El Norte de Castilla
‘The North Of Castile’
The Joy Of The Thrill
Monday, September 9th, 2019
Lungs burning, vision fuzzing, heart thumping and hands shaking, I stood watching and chatting with my companions in the street, Josechu Lopez and David Garcia, as the last bull moved up the street last Tuesday, in the antepenultimate encierro of the oldest feria of bull-running in the world, and the last time I expect to find myself sharing the asphalt with my favourite animal ever again.
It is not that I have lost my love for the bull or my affection for encierros, ‘bull-runs’: my admiration for this meeting place for man and beast is entirely undiminished. Nor is it the decrepitude of old age or excesses of an indulgent lifestyle that are pulling me out as I enter my mid-40s: I could still clock a three-and-three-quarter hour marathon in Mont Saint-Michel in France last year, and did my finest taurine runs ever the year before that in such rarified places as Funes and Falces.
No, ten years after my first ever encierro – with Miuras, in San Fermin – I have had to admit that my personal experience of running alongside, and occasionally in front of, such animals has ceased to deliver a pleasure that outweighs the ultimate risk. It is not that, to quote the great B. B. King, “the thrill is gone”, but that the joy in that thrill has.
This is not to say that my taurine activities are over: far from it. Through my organisation Bullfighting Andalusia, I am spending more time with fighting cattle than ever before. Our inaugural event was bringing together a quite spectacular set of people after the largest US tour operator in Pamplona, Running Of The Bulls, Inc., contracted us for their clients from the richest sport on Earth, the board of directors of a certain motor-racing association. We then brought up to Navarre a team of friends and companions from Seville, headed by my old Maestro, the matador Eduardo Dávila Miura, along with Chapu Apaolaza, spokesman for the Fundación del Toro de Lidia, ‘Foundation of the Fighting Bull’ – with whom I am also working – and we all got in the ring. It was quite a day.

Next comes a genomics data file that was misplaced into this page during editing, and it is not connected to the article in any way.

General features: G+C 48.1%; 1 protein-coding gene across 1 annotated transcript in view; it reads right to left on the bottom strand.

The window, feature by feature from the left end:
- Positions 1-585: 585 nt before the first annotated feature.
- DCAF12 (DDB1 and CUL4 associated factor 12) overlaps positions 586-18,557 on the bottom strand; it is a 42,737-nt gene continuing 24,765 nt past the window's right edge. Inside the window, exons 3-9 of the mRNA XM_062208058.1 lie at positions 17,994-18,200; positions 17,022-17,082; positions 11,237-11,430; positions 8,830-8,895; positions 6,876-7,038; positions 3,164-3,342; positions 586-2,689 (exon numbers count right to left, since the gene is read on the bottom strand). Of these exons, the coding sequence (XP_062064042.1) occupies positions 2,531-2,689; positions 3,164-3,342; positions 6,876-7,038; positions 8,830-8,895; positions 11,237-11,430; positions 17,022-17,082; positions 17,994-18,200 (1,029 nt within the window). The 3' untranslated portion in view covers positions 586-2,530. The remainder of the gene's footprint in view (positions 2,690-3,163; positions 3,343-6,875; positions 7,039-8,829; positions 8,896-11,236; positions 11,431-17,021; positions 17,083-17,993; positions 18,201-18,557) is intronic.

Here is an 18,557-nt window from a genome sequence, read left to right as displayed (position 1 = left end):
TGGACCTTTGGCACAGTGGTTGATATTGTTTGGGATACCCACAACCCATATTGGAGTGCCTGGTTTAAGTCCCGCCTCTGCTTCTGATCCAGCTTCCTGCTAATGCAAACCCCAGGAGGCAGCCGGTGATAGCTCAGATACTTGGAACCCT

However, while I still have the urge to explore the mysteries of that combination of high-risk technical labyrinth and representational artform that is toreo – so badly mistranslated into English as ‘bullfighting’ – I am no longer drawn to matching my feet to the hooves of these beasts to hurtle pell-mell down the streets. As I sat in Cuéllar sharing dinner with Jokin Zuasti, perhaps the last of that group of sanfermineros known as, for better or worse, los divinos, I realised that I was only ever half the “dynamic aficionado” he still was, and less than a quarter of what he had been. As I showed our other dinner companions from the United States a photo of him from 1977 running alongside our friend Joe Distler, and our late friend Julen Madina, along with the wonderful Chema Esparza and led by the teacher of them all, Tito Murillo, I knew I had reached the end of my love of being part of the herd.
In part, there is no denying, the risk is a part of this decision. The day before I first arrived to run, the Feria de San Fermín in Pamplona in 2009, a runner was killed there, while the day after I left my final runs at the Feria de Nuestra Doña del Rosario, ‘Fair of Our Lady Of The Rosary’, this week someone was killed there as well. And in the middle of this black-framed picture of a life on the moving foot with los toros was 2014, that savage year fourteen runners were killed in encierros across Spain. Death runs alongside us all in the encierro, and although the cape of Fermin or the grace of Our Lady may intercede, the final decision, as always, lies with his horned children.
This year, in the town where I have brought so many to witness and partake its combination of holy gold and living leather (from world-class jockeys like Richard Dunwoody to Peers of the Realm like Lord Westmorland, from international war correspondents like Jim Hollander of EPA and Angus MacSwan of Reuters to international soldiers like Captain Dennis Clancey and Sergeant Connor Quinn of the 101st Airborne Division) I brought my fiancée, Klarina Pichler, an Austrian polo player ranked amongst the highest in the world, and whose Polo Andalusia and Riding Andalusia are sister organisations to my ‘toreo for tourists’. And when a man decides to make a family, as I have, a greater responsibility beckons. As the old hunter’s credo goes, “do not shed blood for fun.” Now I must extend the definition of such blood to my own.
And yet I still must thank the encierros in general, and Cuéllar in particular, for all they have given me. This year I was made Extranjero del Año, ‘Outsider of the Year’, in the place of the oldest encierros of all. And even though the ceremony itself was cancelled as the new mayor Carlos Fraile looked after with two gorings in that morning’s encierro, still present were those who were first with me when I arrived in the town, including many foreigners led by the ex-rodeo champion of Texas Larry Belcher, local runners by Dyango Velasco and pastores by Enrique Bayón Brandi and the hospitality that houses us all, Elisa de Frutos of the Hotel Mesón San Francisco.
As I step down as runner and away as foreigner for others to take my place in that great event, I say one last time, “¡Cuellaranos, a por ellos!”*
(*”Citizens of Cuéllar, up and at ’em!” is the closest I can come to a translation of this town motto.)
Alexander Fiske-Harrison is author of the William Hill Sports Book Of The Year winning, Into The Arena: The World Of The Spanish Bullfight [Profile Books, 2011], editor and co-author – with the Mayor of Pamplona, Ernest Hemingway’s grandson John, Orson Welles’ daughter Beatrice and many others (including Joe Distler, Jokin Zuasti, Larry Belcher, Julen Madina and Josechu Lopez mentioned above), The Bulls Of Pamplona [Mephisto Press, 2018], and the forthcoming Juan José Padilla: Man, Matador Myth…